The Funminiyi Afuye-led House of Assembly promisd that the legislature would make the recommendation to Kayode Fayemi, the state Governor.
But, according to a source within the school, the dismissal was because of a clash of interests between the former VC and the Governing Council.
“The Governing Council felt sidelined about the recruitment because their list was not part of the people recruited in 2016,” the source said.
“When they brought their list to the VC in 2017, they said they were not aware of recruitment done last October.”
FIJ confirmed that only the staff who commenced work in 2016 were laid off. Newer staff from 2017 up till date were spared from the recommendations of the audit firm.
PANGS OF UNJUST DISMISSAL
The five-member family of Joshua Ogundipe, the leader of the dismissed NAAT members, suffered a major setback following the man’s dismissal.
The mechanical engineer now follows bricklayers to site as a labourer in order to make ends meet.
His wife, a private school teacher, also had no monthly income for well over six months last year because the schools were closed owing to the Coronavirus lockdown.
He briefly lamented his experience, saying: “It has just been tough.
“Do you know what it takes for a man to lose his livelihood and depend on the wife who works in a private school?”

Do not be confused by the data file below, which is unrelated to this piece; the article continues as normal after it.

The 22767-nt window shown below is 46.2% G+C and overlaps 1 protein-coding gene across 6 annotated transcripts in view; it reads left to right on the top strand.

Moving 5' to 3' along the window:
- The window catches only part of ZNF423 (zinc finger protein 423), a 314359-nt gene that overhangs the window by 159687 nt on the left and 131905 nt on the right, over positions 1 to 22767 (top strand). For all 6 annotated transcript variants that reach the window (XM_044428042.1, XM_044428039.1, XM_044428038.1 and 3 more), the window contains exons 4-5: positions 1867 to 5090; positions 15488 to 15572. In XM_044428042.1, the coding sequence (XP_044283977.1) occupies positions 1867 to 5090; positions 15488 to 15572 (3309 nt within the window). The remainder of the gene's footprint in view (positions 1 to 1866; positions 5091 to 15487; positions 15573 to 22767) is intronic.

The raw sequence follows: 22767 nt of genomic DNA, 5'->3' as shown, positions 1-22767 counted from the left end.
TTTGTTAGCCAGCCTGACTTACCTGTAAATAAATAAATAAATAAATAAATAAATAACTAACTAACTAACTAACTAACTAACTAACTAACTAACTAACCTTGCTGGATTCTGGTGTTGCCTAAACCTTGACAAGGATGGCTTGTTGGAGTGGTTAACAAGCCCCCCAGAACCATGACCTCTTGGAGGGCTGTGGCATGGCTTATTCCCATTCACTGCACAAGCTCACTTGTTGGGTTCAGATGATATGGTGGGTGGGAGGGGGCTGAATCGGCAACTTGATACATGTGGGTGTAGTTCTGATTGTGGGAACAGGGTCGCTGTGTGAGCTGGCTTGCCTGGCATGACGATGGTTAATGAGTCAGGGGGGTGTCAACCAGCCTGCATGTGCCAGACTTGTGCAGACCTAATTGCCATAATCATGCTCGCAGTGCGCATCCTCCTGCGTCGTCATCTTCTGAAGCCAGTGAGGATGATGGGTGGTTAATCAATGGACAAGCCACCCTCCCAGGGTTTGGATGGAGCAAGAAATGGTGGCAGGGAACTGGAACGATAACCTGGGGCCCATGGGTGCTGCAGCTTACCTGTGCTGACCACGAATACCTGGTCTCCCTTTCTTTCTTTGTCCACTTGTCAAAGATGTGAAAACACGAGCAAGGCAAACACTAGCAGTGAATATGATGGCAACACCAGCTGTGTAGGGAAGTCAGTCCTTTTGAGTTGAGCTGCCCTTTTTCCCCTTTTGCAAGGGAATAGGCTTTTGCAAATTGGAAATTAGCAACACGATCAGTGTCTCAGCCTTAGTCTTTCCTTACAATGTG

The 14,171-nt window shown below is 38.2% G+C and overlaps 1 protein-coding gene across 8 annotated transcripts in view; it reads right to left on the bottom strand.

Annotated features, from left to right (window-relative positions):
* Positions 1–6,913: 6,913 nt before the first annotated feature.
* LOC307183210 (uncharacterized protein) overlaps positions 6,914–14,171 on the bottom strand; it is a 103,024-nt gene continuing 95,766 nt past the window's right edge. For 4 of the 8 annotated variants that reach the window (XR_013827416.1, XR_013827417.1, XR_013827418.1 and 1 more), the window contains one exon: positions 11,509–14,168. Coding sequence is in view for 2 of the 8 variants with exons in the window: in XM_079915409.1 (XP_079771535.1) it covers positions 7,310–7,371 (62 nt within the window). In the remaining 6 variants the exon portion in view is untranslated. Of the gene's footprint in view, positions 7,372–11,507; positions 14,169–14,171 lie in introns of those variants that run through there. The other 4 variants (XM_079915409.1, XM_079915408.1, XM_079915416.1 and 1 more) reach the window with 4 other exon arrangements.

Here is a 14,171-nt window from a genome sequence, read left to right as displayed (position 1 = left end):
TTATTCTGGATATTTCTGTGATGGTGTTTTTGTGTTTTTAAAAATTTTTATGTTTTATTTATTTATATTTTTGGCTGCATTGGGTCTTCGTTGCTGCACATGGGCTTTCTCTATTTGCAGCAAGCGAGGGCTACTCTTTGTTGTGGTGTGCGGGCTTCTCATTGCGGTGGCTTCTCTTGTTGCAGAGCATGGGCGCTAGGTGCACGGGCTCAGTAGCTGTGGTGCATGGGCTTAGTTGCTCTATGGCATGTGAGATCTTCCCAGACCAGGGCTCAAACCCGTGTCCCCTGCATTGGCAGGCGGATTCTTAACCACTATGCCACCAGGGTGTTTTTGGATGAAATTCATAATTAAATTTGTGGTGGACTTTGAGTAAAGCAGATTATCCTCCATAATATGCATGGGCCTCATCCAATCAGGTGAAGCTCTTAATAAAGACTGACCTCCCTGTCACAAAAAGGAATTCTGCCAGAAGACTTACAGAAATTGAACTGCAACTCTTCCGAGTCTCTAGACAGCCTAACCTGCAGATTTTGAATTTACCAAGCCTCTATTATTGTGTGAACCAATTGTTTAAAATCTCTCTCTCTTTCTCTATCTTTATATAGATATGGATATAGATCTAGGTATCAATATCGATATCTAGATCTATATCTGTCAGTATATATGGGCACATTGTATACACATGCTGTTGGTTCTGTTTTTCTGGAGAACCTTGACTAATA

The job loss didn’t meet Blessing Adejoro well too. He was handed the dismissal letter exactly 19 days after his first childbirth.
It was the greatest shock of his life because he had just been promoted two months earlier. More so, the reason attributed for his disengagement as ‘irregular appointment’ bothered him greatly.
“How will you dismiss people you recently promoted?” he queried.
“We went through all due processes, did standardized tests and passed our interview and were subsequently confirmed as staff of the university. There’s nothing irregular in our appointment.”
While these ones are still alive to share their experiences and challenge their dismissal in court, the 38-year-old Tope Olaiya who was the leader of the dismissed NASU/SSANU members back then, died of high blood pressure on August 18, 2020. And it was a few days before his wife was put to bed.
This reporter was discouraged from speaking with the deceased wife so as not to revisit the sad memories.